- While experts and Republican lawmakers commended President Joe Biden for acknowledging the importance of domestic critical mineral production, they criticized him for not reforming the burdensome regulatory process for approving U.S. mines.
- On Thursday, Biden used the Defense Production Act to order his administration to pursue more U.S. production and cut the nation off from foreign supply chains.
- “While it’s encouraging to see the Biden Administration acknowledge the importance of domestic critical mineral mining, we will never win the clean energy arms race if we don’t also reform the permitting process that is holding back climate progress,” Christopher Barnard, the American Conservation Coalition’s national policy director, said in a statement.
President Joe Biden issued a directive Thursday invoking Cold War powers to boost domestic critical minerals production, but critics argued the action was mostly symbolic.
The president will use the Defense Production Act — a 1950 law designed to help the federal government mobilize a domestic response to the threat of war — to “secure” the domestic production of critical minerals specifically needed in electric vehicle and renewable storage batteries, the White House announced Thursday. Under the president’s order, the Department of Defense will be authorized to support additional mining and refining projects using “strong environmental, labor, community and tribal consultation standards.”
But Biden’s action Thursday failed to address the regulatory and permitting process advocates have asked him to reform.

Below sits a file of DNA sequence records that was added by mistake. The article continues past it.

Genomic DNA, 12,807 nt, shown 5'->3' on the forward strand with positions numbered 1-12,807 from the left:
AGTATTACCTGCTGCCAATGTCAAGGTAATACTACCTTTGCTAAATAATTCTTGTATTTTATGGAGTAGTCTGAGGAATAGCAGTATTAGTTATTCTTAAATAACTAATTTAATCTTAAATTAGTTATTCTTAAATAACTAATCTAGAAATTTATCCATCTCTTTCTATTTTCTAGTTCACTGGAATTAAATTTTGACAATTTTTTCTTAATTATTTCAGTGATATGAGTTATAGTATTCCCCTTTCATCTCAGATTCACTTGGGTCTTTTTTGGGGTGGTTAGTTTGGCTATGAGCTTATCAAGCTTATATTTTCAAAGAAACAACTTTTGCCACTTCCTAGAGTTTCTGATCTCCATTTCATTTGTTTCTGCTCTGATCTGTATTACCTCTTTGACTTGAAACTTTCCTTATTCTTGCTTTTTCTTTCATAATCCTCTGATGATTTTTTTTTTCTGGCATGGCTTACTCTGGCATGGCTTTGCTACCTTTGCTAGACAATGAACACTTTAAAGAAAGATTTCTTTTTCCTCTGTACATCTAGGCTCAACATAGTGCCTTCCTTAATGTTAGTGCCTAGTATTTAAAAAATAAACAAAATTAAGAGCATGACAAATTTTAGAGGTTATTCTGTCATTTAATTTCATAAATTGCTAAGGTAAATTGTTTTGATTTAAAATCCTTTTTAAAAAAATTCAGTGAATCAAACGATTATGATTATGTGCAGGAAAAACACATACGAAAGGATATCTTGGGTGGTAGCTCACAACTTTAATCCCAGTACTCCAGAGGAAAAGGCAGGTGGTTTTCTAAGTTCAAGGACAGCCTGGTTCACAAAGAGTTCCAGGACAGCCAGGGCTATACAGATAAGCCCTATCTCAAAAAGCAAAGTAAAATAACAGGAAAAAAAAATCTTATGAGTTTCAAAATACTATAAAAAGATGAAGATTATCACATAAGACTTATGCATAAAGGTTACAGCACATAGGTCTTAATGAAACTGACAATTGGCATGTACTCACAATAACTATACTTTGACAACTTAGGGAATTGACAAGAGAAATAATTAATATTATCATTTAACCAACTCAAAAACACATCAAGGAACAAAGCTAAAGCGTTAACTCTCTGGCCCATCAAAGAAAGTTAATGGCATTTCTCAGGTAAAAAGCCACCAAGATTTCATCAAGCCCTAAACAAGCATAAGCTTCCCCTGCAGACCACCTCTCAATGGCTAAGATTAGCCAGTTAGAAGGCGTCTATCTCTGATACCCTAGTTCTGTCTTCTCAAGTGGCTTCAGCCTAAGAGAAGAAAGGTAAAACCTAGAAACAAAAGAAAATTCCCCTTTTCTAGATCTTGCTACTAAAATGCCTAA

“Unless we continue to build on this action, and get serious about reshoring these supply chains and bringing new mines and mineral processing online, we risk feeding the minerals dominance of geopolitical rivals,” National Mining Association (NMA) President and CEO Rich Nolan said in a statement shared with the DCNF. “We have abundant mineral resources here.
“What we need is policy to ensure we can produce them and build the secure, reliable supply chains we know we must have,” he continued.
Chris Wood, president and CEO of the conservation group Trout Unlimited, said pushing for an expansion of critical mineral production while not reforming the current regulatory framework is “akin to building a new home on a foundation of rotting wood,” in a statement shared with the DCNF.
Minerals such as cobalt, copper, lithium, nickel, graphite and zinc are essential for the production of electric vehicle batteries, battery storage facilities, solar panels and wind turbines, a 2021 International Energy Agency report showed. However, China, Russia and other hostile nations currently dominate the global production of such materials.
China alone controlled about 55% of the world’s mining capacity and 85% of global mineral refining in 2020, a White House supply chain report from June concluded. The U.S., meanwhile, has fallen far behind in the global race to secure critical mineral supply chains, producing between 0-6% of many of the most important materials.